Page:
Your first two projects have you exploring print magazine layout design. This project (P01) has you explore the design process in preparation for the actual layout design covered in the second project (P02). You can assume that for both projects you are designing a new print magazine that is focused on a specific topic area (not a broad or general interest magazine).
Please note that you will not be writing the article, just designing the layout for it.
Before your lab time on May 24.
5% of your final grade.
There are a number of weeks in which to complete this project, so please make sure to read the instructions below carefully.
Starting May 10
In this week's lab you will spend time starting to explore and deciding on a magazine topic area you want to pursue as part of your project. As part of the week after the first labs we are expecting you will complete the following:
- Using the Visual Research section as reference from "Selections from Graphic Design Thinking" (Lupton) (this week's reading), please conduct visual research which completes the following:
- Collect at least
5three examples of magazines in a similar topic area
- Compare the images, fonts, and layouts of an article within the magazine
- Make some notes on what is similar, using visual examples
- Collect at least
- Again using the "Selections from Graphic Design Thinking" (Lupton) reading, use at least two other ideation methods to generate at least 20 ways of differentiating your magazine.
- Organize your research and ideation materials into a structured document, including page numbers and clear titling indicating what is research, similarities in other magazines, and the different ideation methods used.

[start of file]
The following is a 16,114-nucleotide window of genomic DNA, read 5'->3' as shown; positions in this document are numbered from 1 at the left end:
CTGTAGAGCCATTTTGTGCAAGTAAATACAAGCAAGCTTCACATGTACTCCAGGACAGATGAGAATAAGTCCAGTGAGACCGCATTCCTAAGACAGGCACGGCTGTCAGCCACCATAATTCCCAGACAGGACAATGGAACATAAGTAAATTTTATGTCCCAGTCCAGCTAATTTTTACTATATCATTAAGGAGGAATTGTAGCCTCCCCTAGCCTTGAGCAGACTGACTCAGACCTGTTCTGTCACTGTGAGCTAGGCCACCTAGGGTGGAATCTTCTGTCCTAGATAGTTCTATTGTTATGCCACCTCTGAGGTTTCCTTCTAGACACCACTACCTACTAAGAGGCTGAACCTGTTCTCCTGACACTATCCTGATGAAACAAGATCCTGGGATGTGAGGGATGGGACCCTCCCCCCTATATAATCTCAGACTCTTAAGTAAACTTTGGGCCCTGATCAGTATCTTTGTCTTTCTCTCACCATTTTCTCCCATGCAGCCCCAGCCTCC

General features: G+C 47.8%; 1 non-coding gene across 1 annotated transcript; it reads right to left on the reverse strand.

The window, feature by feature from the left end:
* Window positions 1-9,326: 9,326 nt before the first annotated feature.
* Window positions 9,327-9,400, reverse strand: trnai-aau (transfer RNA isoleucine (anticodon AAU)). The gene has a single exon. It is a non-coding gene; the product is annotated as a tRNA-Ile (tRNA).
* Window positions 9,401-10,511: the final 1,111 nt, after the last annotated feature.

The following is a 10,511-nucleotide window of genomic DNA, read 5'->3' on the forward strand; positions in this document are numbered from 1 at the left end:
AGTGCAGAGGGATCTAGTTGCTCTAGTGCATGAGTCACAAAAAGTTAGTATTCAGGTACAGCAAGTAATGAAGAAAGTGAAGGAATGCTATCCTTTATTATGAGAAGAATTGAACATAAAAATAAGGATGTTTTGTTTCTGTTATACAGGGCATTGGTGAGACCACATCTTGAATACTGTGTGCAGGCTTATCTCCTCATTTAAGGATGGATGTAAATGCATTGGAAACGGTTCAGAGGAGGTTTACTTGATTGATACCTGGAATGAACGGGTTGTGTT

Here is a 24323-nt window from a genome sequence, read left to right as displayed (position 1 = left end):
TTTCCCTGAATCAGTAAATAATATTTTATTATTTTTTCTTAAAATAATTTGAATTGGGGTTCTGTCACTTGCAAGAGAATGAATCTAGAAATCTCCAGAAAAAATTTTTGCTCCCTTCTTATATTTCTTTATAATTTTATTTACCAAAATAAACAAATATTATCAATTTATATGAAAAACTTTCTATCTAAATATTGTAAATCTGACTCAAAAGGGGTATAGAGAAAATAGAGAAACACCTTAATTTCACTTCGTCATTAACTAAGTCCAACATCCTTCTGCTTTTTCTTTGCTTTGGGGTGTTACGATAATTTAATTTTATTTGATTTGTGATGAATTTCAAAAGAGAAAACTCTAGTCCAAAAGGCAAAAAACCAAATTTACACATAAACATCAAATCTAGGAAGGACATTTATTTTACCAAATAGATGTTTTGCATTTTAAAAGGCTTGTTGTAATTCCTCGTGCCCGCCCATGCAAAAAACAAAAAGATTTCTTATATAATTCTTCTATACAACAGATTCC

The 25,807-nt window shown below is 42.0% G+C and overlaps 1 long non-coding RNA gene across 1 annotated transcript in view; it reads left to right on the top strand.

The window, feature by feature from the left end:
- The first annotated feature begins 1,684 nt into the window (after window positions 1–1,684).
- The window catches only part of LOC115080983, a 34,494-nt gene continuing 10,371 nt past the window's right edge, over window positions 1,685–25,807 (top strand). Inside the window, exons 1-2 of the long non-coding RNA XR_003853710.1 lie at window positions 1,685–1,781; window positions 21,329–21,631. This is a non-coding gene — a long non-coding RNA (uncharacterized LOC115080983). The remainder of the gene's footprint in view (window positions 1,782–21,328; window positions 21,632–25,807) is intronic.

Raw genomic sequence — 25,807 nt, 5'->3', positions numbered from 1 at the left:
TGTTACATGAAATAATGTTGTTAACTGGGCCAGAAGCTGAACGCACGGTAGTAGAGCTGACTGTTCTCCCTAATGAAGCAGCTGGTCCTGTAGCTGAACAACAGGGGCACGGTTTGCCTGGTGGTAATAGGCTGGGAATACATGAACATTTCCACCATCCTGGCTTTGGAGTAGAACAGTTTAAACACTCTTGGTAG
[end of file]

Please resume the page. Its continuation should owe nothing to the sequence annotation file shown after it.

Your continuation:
Due in your May 17 lab:
|:D (Extra exploration)||:) (Keeping up)||:| (Tough week)|
In addition to meeting expectations (outlined to the right):
One clearly titled and organized document illustrating, brought in printed:
One document without clear titling and organization illustrating:
Starting May 17
In this week's lab, we will critique your process thus far. Once done the lab, you will be expected to:
- Further explore magazines in your topic area (if necessary) to better understand the field.
- Come up with an article concept. You will need to prepare:
- A title for your article.
- 3 sub-headings that will appear in your article.
- Find 6 high-resolution photos with a minimum resolution of 2200 by 1700 pixels. Google Image Search can help by using the "Search Tools", and setting the size to "Larger than 4 mega-pixels." Make sure to provide citations for the images.
- Write a short rationale (max 200 words) for how your magazine will differentiate itself using visuals from your research and ideation process as evidence.
- Again, organize your research, ideation, article concept, and photo materials into a structured document, including page numbers and clear titling indicating the different pieces of the project that were completed.
Final deliverables are due to Canvas before your May 24 lab and make sure to double-check all your submitted files to ensure they can be opened. Final submission includes 1 process document (PDF), submitted to Canvas.